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Rogue apostrophes

(27 Posts)
ShowOfHands Tue 15-Sep-09 16:08:27

Quite apart from the 'buy your onion's here' signs, are they becoming more common? I have seen mean't several times just recently which struck me as particularly imaginative.

Have also noticed an habitual misplacing in contractions to give do'nt and could'nt for example.

It seems to be a common mistake now but why? Has it always been this way?

campion Tue 15-Sep-09 17:38:48

I blame the teacher's wink

cattj Sat 19-Sep-09 22:33:27

No. It appears that stupidity is inherited, and that those at the bottom of the gene pool are breeding like rabbits.

cattj Fri 09-Oct-09 09:18:08

"Service plan's from £17.75 per month fixes your service cost's at Todays prices for three years incudes MOT's."


BecauseImWorthIt Fri 09-Oct-09 09:19:28

How hard can it be to teach correct usage?!

cattj Wed 21-Oct-09 19:20:16

In a shop today, there were 14 different signs with rogue apostrophes included... I had to leave before I started foaming at the mouth and/or the convulsions started. Gak!

MrsBadger Wed 21-Oct-09 19:42:54

I took down a poster at nursery with a rogue apostrophe (Green Pea's) and handed it to the room leader. I felt an army of MN pedants cheering me on...

DadInsteadofMum Thu 22-Oct-09 09:31:58


Stayingscarygirl Thu 22-Oct-09 10:10:04

I saw a classic the other day - a fast food place sign saying they sold:

Currie's, Pizza's, Kebab's and Burger's!

Would I be wrong to go back with a can of black paint and correct it? grin

totallyawesome Fri 23-Oct-09 07:25:50

Surely correct usage can only be taught with any degree of accuracy if the teacher also has a vague grasp of the concepts? My DD once came home with a report saying that (and I quote verbatim) "the only think letting her down in litteracy is her inconsistant spellings". This was before they had a go at apostrophes, though. Maybe the teacher is better at punctuation than spelling?

Guimuahahahahahaaaaaaa Fri 23-Oct-09 07:35:50

When I left secondary school in 1996, I had not been taught anything about the correct use of apostrophes at any stage. We learned what assonance, enjambment and onomatopoeia were, but not that plurals do not have an apostrophe. hmm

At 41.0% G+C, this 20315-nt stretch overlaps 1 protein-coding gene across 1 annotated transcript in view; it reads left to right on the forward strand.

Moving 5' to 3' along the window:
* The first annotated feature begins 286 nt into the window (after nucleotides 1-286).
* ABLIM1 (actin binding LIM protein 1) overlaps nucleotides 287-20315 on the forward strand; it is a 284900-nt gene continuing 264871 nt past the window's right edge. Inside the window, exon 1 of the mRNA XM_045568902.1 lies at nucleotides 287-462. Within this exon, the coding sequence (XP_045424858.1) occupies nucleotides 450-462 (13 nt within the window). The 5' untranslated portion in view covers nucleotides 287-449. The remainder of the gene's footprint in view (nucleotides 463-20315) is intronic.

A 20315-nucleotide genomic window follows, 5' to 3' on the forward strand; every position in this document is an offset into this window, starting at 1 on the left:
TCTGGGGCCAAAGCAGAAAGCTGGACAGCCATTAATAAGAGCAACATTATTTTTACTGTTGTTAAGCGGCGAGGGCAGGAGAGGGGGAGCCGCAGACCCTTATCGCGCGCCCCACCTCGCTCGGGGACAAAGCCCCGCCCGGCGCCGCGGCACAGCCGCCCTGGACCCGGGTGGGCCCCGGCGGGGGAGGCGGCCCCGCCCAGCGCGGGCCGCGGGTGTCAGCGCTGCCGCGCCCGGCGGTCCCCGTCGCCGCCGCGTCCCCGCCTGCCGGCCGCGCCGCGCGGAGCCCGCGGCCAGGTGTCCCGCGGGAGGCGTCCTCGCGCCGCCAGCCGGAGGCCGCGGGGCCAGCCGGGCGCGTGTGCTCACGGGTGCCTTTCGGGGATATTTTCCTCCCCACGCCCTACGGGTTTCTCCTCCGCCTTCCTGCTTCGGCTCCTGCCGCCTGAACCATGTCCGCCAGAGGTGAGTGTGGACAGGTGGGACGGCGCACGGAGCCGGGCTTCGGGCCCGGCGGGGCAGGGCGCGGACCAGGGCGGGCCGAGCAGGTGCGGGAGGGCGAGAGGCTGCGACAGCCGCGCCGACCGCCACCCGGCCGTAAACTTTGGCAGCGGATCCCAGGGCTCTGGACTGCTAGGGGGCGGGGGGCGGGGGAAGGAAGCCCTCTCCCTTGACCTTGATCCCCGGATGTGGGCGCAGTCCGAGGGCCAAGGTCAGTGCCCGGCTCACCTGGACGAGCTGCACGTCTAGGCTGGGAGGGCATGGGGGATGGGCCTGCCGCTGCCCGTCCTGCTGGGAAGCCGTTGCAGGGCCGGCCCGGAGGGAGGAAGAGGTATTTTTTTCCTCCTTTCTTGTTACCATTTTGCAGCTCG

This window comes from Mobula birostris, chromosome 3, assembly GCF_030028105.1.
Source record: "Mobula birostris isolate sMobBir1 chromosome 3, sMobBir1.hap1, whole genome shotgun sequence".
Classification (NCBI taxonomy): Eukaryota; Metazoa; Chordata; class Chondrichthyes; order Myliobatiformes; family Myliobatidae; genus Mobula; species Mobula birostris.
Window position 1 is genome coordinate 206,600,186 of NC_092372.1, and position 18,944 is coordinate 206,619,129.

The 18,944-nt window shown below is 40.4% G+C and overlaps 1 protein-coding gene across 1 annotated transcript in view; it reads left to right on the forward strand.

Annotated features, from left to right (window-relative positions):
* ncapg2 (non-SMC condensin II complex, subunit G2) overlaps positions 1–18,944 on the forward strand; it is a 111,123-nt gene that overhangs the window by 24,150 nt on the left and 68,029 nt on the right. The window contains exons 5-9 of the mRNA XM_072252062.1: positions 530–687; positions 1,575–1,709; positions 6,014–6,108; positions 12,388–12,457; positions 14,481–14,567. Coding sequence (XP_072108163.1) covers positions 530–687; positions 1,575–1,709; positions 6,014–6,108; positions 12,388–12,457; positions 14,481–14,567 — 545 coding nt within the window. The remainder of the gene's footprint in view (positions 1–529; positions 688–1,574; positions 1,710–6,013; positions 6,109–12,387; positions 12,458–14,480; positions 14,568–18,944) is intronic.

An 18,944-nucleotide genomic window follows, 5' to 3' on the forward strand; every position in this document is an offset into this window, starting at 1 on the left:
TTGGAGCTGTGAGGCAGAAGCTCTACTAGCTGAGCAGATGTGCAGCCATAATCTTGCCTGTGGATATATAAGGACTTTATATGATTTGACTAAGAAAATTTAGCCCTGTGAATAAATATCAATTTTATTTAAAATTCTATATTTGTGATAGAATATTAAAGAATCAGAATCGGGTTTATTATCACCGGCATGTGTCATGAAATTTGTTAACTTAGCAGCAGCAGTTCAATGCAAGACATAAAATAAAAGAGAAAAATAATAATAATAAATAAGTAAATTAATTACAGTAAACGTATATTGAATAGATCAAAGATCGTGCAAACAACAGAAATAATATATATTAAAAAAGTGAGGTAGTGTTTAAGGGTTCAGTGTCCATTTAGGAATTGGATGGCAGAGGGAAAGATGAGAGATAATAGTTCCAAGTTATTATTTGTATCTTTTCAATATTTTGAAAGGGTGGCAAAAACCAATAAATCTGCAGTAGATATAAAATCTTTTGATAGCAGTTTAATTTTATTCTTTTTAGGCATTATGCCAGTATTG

rotateyourheadbacktome Fri 23-Oct-09 08:02:50

It should be easy to teach. I teach, but I'm guessing they simply don't know why I think it matters. Kids who would not write dose (for does) quite happily write dosen't routinely. No attention to logic (foam, foam).

I know that isn't strictly an apostrophe point.

Don't forget, by the way, the rogue COMMA PRETENDING TO BE AN APOSTROPHE! This is a whole new world, as illustrated by the new salon near my house called 'Kimmy,s'.

I have mentioned this before here, but have not seen sufficient outrage yet...

GrimmaTheNome Fri 23-Oct-09 08:36:54

They are becoming so common that I find myself doing a double-take when I come across a rougueless signboard.

campion Fri 23-Oct-09 12:41:50

I hope you removed DD forthwith, totallyawesome.

Or had the teacher sacked.

notunique Sat 24-Oct-09 12:57:20

Also, it's GCSEs not GCSE's I have seen at least two examples this week!

What about when the apostrophe is missing in *it's.

Again, I've seen mners post in PC or AIBU on a topic about grammar and they've posted its when they really mean it's*.

to indicate possession i.e its colour is red.

it's for contraction of *it is*

Rant over!

notunique Sat 24-Oct-09 13:06:47

Grr, bold doesn't seem to work!

alwayslookingforanswers Sat 24-Oct-09 13:10:03

can I ask here? is

Ladies' Cloakroom correct?

I sat and stared at the sign for ages during my exam the other day wondering if that was right or not or whether the MN pedants would be up in arms about it.

notunique Sat 24-Oct-09 16:32:32

Apostrophe may follow in plural nouns ending with an s. So yes, that is correct.

Here for more details.

BecauseImWorthIt Sat 24-Oct-09 16:34:04

Yes, it's correct. If it said "Ladie's" it would have been wrong. (Actually, that was hard to type!)

alwayslookingforanswers Sat 24-Oct-09 16:34:47

aha - thankyou I've been wondering since Wednesday morning after sitting looking at the sign for what felt like hours grin

TheDevilEatsBabies Sat 24-Oct-09 16:37:09

i got a new book in today: a fascimile new edition of The Church Mouse by Graham Oakley (isbn 9781840116106)

was reading it outloud and found:

"because it's beautiful red crust appealed to his artistic nature."

yes! i'm outing a children's book.

worst bit about it is that it was said about the teacher mouse who was a right little pedant. angry

MuGGGhoulWump Sat 24-Oct-09 16:48:47

I posted earlier this week a sign I saw in a shop, Chester Draw's Fuck only knows where they got that from hmm

PrincessFiorimonde Wed 28-Oct-09 22:43:27

*Guimahaha etc* (sorry, cut & paste function not working): 'enjambment'. Blimey!

<impressed emotcon>

PrincessFiorimonde Wed 28-Oct-09 22:47:00

Bold function not working either, obviously.

Nor my spelling of emoticon...

By the way, Mumsnet, the phrase is 'to embolden a word', NOT 'to bold a word'.

<one day none of this will matter>

BirthdayCard Wed 28-Oct-09 22:52:45

On my way to work every morning I pass a farm shop which has me screeching on the brakes and reaching for my red pen.
I saw these little gems last week.

"Thief's will be prosecuted." (FFS theifs isn't even the plural!)

Seen next to a similarly illiterate sign stating

"Peach'ies 5 for a £1"

Also seen on the fathers' day mug my daughter bought at a PTA sale at her school.
"Dad, your're the best"

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